[Sca-cooks] Atlantian Twelfth Night Feast

Elise Fleming alysk at ix.netcom.com
Tue Jan 16 12:33:59 PST 2007

The Atlantian Twelfth Night Feast (13 January) in Charlotte, NC, was
delicious.  His Royal Highness, Prince Valharic, was the head cook and was
admitted to the Order of the Laurel for cookery at the end of the feast. 
The food was based on recipesfrom the German Das Neue Kochboch (or some
such spelling), according to His Highness.  He kept to the spicing of that
time period, even to the point of not allowing his assistants to bring
their own spices just in case they were tempted to add different flavors to
the dishes.  

The first dish was a pretty presentation of diced smoked chicken, salmon
(like lox), pickled cucumbers, sliced egg, red cabbage with a light
dressing and three mustards - honey, cranberry and stone ground.

The second dish consisted of roasted chicken (served in half-chicken
pieces) on a bed of barley, carrot and parsnip slices.  Sauces were sour
cherry (my table mates' favorite) and parsley (my favorite).  My quibble is
that I question whether (in period) a half a chicken would be set before
several people, making them carve it up themselves.  We had three
half-chickens for 10 people.  Sir TJ (who was given a writ to be put on
vigil for Pelican) carved the hunks of meat for us which was a blessing. 
The chicken was moist, tender, cooked and oh-so-flavorful!

We then received pickled beets, or maybe one could say "horseradish" beets
since that was the flavoring.  There also was sausage on a bed of
sauerkraut with cooked apple slices.  I forgot to ask Valharic about the
sausage.  Since everything else was "homemade", I am guessing the sausage
was, too, but it looked so uniform that I assumed it was
commercially-purchased.  The apple slices were sour, like the kraut, and my
brain expected them to be sweet - to provide a contrast with the
sauerkraut.  I asked Val later about his choice to make them sour and he
thought it worked better that way.  It wasn't bad-tasting; just unexpected.

The next course consisted of a large round of roast beef on a bed of rice
with a lemon/breadcrumb sauce (which was excellent).  Again, the meat was
unsliced and Sir TJ provided assistance.  At least four of us at the table
had no knives that would have allowed for carving.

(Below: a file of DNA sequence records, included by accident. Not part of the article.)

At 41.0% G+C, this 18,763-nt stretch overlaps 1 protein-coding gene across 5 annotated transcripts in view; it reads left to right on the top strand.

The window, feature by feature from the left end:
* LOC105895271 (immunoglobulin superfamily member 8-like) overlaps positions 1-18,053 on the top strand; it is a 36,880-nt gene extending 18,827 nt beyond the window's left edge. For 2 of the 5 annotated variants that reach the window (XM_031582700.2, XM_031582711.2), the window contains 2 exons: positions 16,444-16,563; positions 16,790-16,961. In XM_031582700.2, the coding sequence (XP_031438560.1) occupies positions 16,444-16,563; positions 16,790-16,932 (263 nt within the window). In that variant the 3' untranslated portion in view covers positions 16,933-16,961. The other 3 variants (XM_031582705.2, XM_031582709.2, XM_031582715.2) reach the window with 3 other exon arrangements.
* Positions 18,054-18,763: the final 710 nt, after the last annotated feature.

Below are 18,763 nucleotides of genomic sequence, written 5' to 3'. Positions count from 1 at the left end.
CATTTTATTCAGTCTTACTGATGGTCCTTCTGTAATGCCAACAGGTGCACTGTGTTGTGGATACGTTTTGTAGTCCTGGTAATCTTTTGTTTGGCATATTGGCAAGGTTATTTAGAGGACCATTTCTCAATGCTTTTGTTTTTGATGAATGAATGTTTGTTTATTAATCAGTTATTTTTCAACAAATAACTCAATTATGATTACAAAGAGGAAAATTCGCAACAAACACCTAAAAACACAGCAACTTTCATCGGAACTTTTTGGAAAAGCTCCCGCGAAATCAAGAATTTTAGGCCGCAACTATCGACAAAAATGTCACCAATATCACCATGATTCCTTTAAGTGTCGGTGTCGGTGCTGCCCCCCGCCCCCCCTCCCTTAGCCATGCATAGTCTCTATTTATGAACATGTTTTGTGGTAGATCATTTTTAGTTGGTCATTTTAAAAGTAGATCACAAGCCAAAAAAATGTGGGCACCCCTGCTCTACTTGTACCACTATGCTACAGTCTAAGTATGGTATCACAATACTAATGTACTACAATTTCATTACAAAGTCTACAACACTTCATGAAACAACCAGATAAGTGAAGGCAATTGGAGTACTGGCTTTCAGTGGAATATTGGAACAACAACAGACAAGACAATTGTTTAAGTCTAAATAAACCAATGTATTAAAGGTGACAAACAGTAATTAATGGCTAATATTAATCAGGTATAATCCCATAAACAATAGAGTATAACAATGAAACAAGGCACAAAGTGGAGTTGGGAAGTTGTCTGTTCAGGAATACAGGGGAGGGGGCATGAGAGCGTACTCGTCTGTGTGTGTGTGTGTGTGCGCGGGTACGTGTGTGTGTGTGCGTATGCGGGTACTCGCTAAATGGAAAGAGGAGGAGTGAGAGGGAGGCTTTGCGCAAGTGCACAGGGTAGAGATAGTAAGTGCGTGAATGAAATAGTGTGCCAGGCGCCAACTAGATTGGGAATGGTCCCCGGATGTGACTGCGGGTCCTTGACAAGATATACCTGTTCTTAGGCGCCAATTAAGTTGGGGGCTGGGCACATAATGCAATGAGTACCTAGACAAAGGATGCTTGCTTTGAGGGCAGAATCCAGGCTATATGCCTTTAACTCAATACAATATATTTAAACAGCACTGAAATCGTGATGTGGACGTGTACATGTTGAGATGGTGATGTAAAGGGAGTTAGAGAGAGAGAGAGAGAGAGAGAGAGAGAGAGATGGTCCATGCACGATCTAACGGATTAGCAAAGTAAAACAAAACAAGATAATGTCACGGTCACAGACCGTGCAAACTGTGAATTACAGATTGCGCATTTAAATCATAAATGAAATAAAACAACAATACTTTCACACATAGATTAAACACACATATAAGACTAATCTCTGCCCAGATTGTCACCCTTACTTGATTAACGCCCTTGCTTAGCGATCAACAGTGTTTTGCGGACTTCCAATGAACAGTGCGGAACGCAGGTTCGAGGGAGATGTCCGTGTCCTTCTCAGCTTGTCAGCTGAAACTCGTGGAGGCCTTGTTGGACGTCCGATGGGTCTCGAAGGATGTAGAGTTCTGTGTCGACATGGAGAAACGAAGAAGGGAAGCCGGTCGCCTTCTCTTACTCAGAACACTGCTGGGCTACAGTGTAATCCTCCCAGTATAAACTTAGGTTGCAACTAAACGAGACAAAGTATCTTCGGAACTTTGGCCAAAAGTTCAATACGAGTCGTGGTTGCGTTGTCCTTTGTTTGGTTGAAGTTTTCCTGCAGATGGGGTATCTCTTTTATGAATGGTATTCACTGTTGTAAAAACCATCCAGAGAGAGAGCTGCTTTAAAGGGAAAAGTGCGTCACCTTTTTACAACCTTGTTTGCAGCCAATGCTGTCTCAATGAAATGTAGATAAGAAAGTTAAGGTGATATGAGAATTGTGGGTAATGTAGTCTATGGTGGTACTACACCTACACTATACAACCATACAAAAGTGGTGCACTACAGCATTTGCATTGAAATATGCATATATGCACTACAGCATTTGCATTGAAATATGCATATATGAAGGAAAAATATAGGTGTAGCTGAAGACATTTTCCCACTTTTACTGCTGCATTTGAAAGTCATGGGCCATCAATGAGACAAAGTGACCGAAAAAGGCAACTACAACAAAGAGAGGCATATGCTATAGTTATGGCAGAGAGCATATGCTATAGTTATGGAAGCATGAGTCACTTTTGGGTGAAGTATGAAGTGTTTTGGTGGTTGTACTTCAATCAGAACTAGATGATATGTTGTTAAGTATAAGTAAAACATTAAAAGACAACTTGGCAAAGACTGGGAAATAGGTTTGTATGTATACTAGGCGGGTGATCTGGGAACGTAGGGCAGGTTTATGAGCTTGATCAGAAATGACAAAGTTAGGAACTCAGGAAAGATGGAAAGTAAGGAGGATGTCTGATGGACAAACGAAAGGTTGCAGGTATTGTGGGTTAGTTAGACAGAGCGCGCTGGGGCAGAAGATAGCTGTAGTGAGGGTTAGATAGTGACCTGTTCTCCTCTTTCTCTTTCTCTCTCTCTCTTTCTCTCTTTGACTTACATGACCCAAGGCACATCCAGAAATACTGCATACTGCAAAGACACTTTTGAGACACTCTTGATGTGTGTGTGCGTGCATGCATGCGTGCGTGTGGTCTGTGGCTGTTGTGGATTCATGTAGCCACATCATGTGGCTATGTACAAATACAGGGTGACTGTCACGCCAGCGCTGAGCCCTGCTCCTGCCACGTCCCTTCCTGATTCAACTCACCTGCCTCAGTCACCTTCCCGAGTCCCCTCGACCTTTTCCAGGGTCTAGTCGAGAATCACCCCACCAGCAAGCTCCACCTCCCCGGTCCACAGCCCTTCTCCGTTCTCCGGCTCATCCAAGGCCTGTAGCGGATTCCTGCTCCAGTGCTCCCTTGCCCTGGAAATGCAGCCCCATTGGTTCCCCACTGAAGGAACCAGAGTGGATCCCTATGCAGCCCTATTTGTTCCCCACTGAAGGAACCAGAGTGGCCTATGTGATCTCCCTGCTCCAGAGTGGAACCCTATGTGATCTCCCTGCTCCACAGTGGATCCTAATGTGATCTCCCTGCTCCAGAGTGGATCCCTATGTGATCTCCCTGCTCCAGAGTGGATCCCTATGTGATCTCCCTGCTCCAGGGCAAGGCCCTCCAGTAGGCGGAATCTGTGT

Dessert was small squares of pastry with two different "fillings".  Mine
was nut and (honey?).  I will admit to looking at them and thinking it was
too bad that Valharic purchased commercially-made pastry after such a fine
meal had been served.  I found out later that night from Valharic that the
pastry was not commercially-made but it was professionally-made.  Valharic
works for one of the universities and deals with food provisions.  He had
asked their pastry chef if he'd be interested in trying the German recipe. 
He was, and he taught Val some of the techniques while the chef made 300 of
each pastry.  They were far more flavorful and delicate than the
commercially-made kind that one can usually find in a large grocery store. 
For some reason, I hadn't ever really thought about the skill of the period
pastry workers.  They specialized in their craft and could have - indeed,
would have - produced uniform, well-made items.  Somehow I've gotten used
to the irregularities that many of us produce when trying to reproduce a
period pastry.  I am not meaning this as a criticism of our amateur SCA
cooks.  Most of us aren't the professionals that would have been working in
the high nobility's kitchens.  I was just taken aback by my assumption that
since the feast's pastry looked uniform, it must have been purchased and
made by machine.  It wasn't commercial; it was _professional_.

If you can ever attend a feast cooked by Valharic - soon to be King
Valharic and then Duke (Sir) Valharic, OL, send in your money early!  The
feast is certain to be sold out!

Alys Katharine, longing for another piece of that moist chicken!

Elise Fleming
alysk at ix.netcom.com

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